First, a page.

Lower-Key Ceremonies For This Year's Sept. 11 Commemoration
UPDATE at 9:00 ET:
President Obama, First Lady Michelle Obama and White House staffers observed a moment of silence on the White House South Lawn to remember the nearly 3,000 people killed in terrorist attacks on Sept. 11, 2001.
After the silence, three bell tolls were struck and a bugler played taps.
Here's our earlier post:
Ceremonies to commemorate the nearly 3,000 people killed 11 years ago today in the worst-ever terrorist attacks on U.S. soil are decidedly lower key this time around.
At the National September 11 Memorial plaza in New York, a moment of silence will be observed at 8:47 a.m. ET to mark the time when the first plane struck the north tower at the World Trade Center, but The Wall Street Journal notes: "no elected official will speak. Family members will read the names of the dead, accompanied by music, on the 9/11 memorial plaza between the waterfalls now marking footprints of the two towers."
President Obama, the first lady and the White House staff will observe the moment of silence on the South Lawn. The president will later speak at the National 9/11 Pentagon Memorial and Vice President Joe Biden will attend a ceremony in Shanksville, Pa., where hijacked Flight 93 crashed.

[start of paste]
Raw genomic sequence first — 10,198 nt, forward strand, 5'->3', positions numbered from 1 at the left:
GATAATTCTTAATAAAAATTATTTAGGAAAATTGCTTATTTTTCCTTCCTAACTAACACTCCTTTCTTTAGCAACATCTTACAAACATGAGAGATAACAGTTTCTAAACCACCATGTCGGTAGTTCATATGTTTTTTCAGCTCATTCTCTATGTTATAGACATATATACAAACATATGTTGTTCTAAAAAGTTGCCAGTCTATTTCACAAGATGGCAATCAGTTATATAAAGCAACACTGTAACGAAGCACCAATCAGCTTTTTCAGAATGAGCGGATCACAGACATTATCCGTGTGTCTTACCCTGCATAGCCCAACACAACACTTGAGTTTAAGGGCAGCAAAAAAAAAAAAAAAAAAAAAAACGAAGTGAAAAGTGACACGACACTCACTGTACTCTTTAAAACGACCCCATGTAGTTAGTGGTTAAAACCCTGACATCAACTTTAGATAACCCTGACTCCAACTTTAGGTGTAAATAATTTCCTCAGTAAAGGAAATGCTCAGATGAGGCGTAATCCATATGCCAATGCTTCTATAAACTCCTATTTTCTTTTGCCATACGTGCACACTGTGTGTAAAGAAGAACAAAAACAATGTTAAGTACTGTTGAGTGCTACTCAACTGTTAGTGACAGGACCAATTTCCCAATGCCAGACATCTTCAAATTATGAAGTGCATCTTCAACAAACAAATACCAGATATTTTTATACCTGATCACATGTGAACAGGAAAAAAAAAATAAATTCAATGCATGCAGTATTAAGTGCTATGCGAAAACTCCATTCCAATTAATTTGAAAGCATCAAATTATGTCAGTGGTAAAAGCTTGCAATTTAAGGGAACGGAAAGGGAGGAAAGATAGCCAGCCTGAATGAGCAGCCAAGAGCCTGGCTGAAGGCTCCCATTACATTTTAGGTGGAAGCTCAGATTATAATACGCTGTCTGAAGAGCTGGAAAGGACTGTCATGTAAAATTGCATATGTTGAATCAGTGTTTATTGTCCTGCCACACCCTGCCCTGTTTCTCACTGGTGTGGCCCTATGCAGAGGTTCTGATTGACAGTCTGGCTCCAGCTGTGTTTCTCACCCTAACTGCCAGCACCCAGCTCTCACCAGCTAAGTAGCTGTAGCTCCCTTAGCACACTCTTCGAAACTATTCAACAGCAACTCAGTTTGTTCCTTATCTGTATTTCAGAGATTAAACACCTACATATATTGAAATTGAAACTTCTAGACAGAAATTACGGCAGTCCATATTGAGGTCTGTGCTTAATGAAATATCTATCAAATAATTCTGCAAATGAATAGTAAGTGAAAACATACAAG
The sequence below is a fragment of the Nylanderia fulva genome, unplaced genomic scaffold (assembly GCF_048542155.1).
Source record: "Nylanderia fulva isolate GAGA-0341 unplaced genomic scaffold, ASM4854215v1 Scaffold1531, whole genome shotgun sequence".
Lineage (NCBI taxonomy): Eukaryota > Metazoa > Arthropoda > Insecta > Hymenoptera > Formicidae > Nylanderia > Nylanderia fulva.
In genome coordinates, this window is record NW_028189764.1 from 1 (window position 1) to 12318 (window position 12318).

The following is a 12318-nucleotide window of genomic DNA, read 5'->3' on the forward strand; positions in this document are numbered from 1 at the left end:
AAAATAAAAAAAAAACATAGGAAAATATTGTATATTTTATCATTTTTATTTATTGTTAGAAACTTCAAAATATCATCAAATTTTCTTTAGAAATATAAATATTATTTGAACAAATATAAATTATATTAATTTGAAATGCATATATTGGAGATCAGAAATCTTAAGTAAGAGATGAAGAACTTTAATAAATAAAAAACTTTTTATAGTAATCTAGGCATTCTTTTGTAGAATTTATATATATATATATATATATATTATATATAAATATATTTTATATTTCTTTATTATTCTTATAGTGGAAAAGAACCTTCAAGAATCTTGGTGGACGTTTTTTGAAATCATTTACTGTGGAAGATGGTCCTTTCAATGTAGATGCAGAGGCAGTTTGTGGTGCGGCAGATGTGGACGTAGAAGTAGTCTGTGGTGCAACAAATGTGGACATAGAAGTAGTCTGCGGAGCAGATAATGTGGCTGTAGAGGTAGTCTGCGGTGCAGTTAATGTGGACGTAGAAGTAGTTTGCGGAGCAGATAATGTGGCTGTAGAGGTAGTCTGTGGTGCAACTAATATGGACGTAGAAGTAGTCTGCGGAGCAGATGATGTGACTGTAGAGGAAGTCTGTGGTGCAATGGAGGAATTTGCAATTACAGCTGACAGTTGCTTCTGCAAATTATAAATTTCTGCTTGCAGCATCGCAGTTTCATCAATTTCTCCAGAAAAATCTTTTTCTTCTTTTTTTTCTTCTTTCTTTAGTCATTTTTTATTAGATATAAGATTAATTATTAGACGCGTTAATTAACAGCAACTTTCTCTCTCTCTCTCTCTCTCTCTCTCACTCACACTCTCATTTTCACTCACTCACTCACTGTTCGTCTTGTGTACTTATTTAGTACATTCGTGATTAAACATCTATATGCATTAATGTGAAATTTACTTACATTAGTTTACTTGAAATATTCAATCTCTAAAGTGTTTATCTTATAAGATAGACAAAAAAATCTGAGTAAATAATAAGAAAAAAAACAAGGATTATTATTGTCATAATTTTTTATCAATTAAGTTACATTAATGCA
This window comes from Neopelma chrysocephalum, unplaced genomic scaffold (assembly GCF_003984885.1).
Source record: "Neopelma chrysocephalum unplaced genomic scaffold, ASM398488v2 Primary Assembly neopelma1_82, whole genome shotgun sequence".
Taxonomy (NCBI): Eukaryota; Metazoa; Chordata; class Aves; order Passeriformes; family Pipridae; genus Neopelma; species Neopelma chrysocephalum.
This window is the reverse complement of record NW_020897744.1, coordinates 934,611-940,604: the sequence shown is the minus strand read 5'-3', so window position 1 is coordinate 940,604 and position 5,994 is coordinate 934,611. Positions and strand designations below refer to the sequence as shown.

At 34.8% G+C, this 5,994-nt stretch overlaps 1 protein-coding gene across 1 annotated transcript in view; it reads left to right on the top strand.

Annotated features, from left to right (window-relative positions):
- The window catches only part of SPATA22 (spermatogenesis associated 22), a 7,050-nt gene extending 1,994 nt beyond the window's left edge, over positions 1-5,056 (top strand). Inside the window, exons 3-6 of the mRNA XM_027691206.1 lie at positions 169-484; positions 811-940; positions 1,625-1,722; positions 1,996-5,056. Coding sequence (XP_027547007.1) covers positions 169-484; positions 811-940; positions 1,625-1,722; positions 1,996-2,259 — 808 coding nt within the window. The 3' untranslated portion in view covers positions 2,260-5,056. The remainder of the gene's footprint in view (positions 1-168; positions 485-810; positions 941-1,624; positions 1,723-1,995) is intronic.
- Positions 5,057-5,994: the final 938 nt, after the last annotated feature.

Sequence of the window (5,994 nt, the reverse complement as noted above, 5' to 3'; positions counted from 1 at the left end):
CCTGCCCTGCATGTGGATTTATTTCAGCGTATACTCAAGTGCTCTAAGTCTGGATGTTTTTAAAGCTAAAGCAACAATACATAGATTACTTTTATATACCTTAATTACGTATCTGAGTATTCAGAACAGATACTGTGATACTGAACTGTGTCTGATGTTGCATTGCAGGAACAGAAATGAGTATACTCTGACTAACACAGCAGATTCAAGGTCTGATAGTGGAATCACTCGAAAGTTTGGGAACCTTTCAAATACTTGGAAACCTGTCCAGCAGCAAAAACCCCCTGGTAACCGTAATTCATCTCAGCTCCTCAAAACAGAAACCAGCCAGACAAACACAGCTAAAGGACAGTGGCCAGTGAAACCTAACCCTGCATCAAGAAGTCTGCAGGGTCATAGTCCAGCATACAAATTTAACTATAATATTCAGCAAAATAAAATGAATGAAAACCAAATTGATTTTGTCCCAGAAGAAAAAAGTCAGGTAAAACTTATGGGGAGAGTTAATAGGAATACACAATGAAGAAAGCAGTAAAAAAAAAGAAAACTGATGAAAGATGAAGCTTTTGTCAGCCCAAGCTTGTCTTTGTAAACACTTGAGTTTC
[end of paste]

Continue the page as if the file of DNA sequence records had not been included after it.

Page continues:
The Associated Press reports:
"The neighborhood around ground zero seemed more normal than in previous years, with fewer police barricades and commuters rushing out of the subway."
Last year's 10th anniversary saw the opening of the 9/11 Memorial. This year's ceremonies were to include the unveiling of the 9/11 Museum, but the project has been held up by a dispute between New York Mayor Michael Bloomberg and Gov. Andrew Cuomo.
The New York Times says: "With work on the museum at a standstill for nearly a year, fundraising and donations have fallen, and exhibits are gathering dust in fabrication shops in Buffalo and Santa Fe, N.M., according to museum executives."
However, Cuomo on Monday announced that an agreement that paves the way for finishing the $700 million project "as soon as practicable," according to the AP.
Politics will take a pause. The president and Republican presidential nominee Mitt Romney will suspend their campaign for a day.
Romney will be in Reno, Nev., where he will speak to a conference of the National Guard Association of the United States.
Copyright 2021 NPR. To see more, visit https://www.npr.org.